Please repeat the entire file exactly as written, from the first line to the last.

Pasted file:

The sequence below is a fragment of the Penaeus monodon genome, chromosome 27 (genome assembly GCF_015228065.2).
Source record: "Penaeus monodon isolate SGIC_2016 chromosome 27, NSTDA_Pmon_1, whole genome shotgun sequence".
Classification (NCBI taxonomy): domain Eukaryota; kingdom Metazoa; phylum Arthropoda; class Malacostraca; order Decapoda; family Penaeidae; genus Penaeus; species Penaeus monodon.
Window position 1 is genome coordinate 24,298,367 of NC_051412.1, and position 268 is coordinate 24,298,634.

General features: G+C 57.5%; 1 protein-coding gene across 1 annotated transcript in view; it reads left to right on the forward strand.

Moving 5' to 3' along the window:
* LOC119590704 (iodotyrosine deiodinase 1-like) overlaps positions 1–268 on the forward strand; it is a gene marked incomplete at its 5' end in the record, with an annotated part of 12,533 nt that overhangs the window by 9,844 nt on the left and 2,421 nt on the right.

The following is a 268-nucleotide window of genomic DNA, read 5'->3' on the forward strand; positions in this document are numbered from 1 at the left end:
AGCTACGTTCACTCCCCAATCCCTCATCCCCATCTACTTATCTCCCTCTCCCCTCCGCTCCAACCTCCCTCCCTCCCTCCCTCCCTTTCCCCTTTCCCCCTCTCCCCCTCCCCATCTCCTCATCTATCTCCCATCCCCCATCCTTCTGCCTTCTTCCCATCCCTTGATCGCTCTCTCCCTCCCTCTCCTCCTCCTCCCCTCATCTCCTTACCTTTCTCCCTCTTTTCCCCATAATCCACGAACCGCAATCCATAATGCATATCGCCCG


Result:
The sequence below is a fragment of the Penaeus monodon genome, chromosome 27 (genome assembly GCF_015228065.2).
Source record: "Penaeus monodon isolate SGIC_2016 chromosome 27, NSTDA_Pmon_1, whole genome shotgun sequence".
Classification (NCBI taxonomy): domain Eukaryota; kingdom Metazoa; phylum Arthropoda; class Malacostraca; order Decapoda; family Penaeidae; genus Penaeus; species Penaeus monodon.
Window position 1 is genome coordinate 24,298,367 of NC_051412.1, and position 268 is coordinate 24,298,634.

General features: G+C 57.5%; 1 protein-coding gene across 1 annotated transcript in view; it reads left to right on the forward strand.

Moving 5' to 3' along the window:
* LOC119590704 (iodotyrosine deiodinase 1-like) overlaps positions 1–268 on the forward strand; it is a gene marked incomplete at its 5' end in the record, with an annotated part of 12,533 nt that overhangs the window by 9,844 nt on the left and 2,421 nt on the right.

The following is a 268-nucleotide window of genomic DNA, read 5'->3' on the forward strand; positions in this document are numbered from 1 at the left end:
AGCTACGTTCACTCCCCAATCCCTCATCCCCATCTACTTATCTCCCTCTCCCCTCCGCTCCAACCTCCCTCCCTCCCTCCCTCCCTTTCCCCTTTCCCCCTCTCCCCCTCCCCATCTCCTCATCTATCTCCCATCCCCCATCCTTCTGCCTTCTTCCCATCCCTTGATCGCTCTCTCCCTCCCTCTCCTCCTCCTCCCCTCATCTCCTTACCTTTCTCCCTCTTTTCCCCATAATCCACGAACCGCAATCCATAATGCATATCGCCCG